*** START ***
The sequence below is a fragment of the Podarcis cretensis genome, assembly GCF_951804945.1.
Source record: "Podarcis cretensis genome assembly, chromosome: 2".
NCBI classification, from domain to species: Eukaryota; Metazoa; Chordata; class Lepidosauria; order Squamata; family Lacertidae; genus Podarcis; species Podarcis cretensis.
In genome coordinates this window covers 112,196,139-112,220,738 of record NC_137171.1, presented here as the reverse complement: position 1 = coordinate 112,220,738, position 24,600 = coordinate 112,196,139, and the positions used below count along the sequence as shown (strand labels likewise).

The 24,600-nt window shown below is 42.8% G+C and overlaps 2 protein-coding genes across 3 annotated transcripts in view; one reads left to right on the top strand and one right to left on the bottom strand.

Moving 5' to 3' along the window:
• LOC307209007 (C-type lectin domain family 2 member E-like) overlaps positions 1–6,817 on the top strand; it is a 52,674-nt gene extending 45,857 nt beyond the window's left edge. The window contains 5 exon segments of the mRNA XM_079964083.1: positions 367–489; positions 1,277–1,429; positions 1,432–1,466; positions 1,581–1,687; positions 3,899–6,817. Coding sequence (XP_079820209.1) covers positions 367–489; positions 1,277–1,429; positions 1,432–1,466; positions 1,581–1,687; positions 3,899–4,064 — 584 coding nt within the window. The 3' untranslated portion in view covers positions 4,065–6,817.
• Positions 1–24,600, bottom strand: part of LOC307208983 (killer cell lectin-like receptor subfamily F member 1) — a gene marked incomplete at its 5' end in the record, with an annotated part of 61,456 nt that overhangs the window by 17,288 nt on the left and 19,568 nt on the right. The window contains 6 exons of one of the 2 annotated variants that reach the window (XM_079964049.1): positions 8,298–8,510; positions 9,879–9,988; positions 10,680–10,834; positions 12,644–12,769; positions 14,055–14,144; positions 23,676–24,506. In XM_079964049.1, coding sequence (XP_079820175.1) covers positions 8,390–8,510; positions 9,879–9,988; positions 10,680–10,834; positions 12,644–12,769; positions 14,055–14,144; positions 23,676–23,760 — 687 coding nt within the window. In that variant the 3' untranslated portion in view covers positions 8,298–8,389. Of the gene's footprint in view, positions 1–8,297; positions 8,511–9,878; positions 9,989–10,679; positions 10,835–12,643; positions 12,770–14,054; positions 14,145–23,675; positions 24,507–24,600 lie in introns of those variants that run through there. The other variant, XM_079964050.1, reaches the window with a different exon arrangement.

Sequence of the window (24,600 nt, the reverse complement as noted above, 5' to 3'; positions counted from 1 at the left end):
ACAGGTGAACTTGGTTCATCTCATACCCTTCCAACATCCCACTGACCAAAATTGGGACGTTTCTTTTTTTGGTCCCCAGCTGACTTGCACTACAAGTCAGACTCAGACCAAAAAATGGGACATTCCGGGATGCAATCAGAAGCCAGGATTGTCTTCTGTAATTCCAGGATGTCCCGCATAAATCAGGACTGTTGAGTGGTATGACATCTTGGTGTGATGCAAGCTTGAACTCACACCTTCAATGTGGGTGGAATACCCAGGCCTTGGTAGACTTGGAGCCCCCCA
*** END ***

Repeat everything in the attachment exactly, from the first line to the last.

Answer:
The sequence below is a fragment of the Podarcis cretensis genome, assembly GCF_951804945.1.
Source record: "Podarcis cretensis genome assembly, chromosome: 2".
NCBI classification, from domain to species: Eukaryota; Metazoa; Chordata; class Lepidosauria; order Squamata; family Lacertidae; genus Podarcis; species Podarcis cretensis.
In genome coordinates this window covers 112,196,139-112,220,738 of record NC_137171.1, presented here as the reverse complement: position 1 = coordinate 112,220,738, position 24,600 = coordinate 112,196,139, and the positions used below count along the sequence as shown (strand labels likewise).

The 24,600-nt window shown below is 42.8% G+C and overlaps 2 protein-coding genes across 3 annotated transcripts in view; one reads left to right on the top strand and one right to left on the bottom strand.

Moving 5' to 3' along the window:
• LOC307209007 (C-type lectin domain family 2 member E-like) overlaps positions 1–6,817 on the top strand; it is a 52,674-nt gene extending 45,857 nt beyond the window's left edge. The window contains 5 exon segments of the mRNA XM_079964083.1: positions 367–489; positions 1,277–1,429; positions 1,432–1,466; positions 1,581–1,687; positions 3,899–6,817. Coding sequence (XP_079820209.1) covers positions 367–489; positions 1,277–1,429; positions 1,432–1,466; positions 1,581–1,687; positions 3,899–4,064 — 584 coding nt within the window. The 3' untranslated portion in view covers positions 4,065–6,817.
• Positions 1–24,600, bottom strand: part of LOC307208983 (killer cell lectin-like receptor subfamily F member 1) — a gene marked incomplete at its 5' end in the record, with an annotated part of 61,456 nt that overhangs the window by 17,288 nt on the left and 19,568 nt on the right. The window contains 6 exons of one of the 2 annotated variants that reach the window (XM_079964049.1): positions 8,298–8,510; positions 9,879–9,988; positions 10,680–10,834; positions 12,644–12,769; positions 14,055–14,144; positions 23,676–24,506. In XM_079964049.1, coding sequence (XP_079820175.1) covers positions 8,390–8,510; positions 9,879–9,988; positions 10,680–10,834; positions 12,644–12,769; positions 14,055–14,144; positions 23,676–23,760 — 687 coding nt within the window. In that variant the 3' untranslated portion in view covers positions 8,298–8,389. Of the gene's footprint in view, positions 1–8,297; positions 8,511–9,878; positions 9,989–10,679; positions 10,835–12,643; positions 12,770–14,054; positions 14,145–23,675; positions 24,507–24,600 lie in introns of those variants that run through there. The other variant, XM_079964050.1, reaches the window with a different exon arrangement.

Sequence of the window (24,600 nt, the reverse complement as noted above, 5' to 3'; positions counted from 1 at the left end):
ACAGGTGAACTTGGTTCATCTCATACCCTTCCAACATCCCACTGACCAAAATTGGGACGTTTCTTTTTTTGGTCCCCAGCTGACTTGCACTACAAGTCAGACTCAGACCAAAAAATGGGACATTCCGGGATGCAATCAGAAGCCAGGATTGTCTTCTGTAATTCCAGGATGTCCCGCATAAATCAGGACTGTTGAGTGGTATGACATCTTGGTGTGATGCAAGCTTGAACTCACACCTTCAATGTGGGTGGAATACCCAGGCCTTGGTAGACTTGGAGCCCCCCA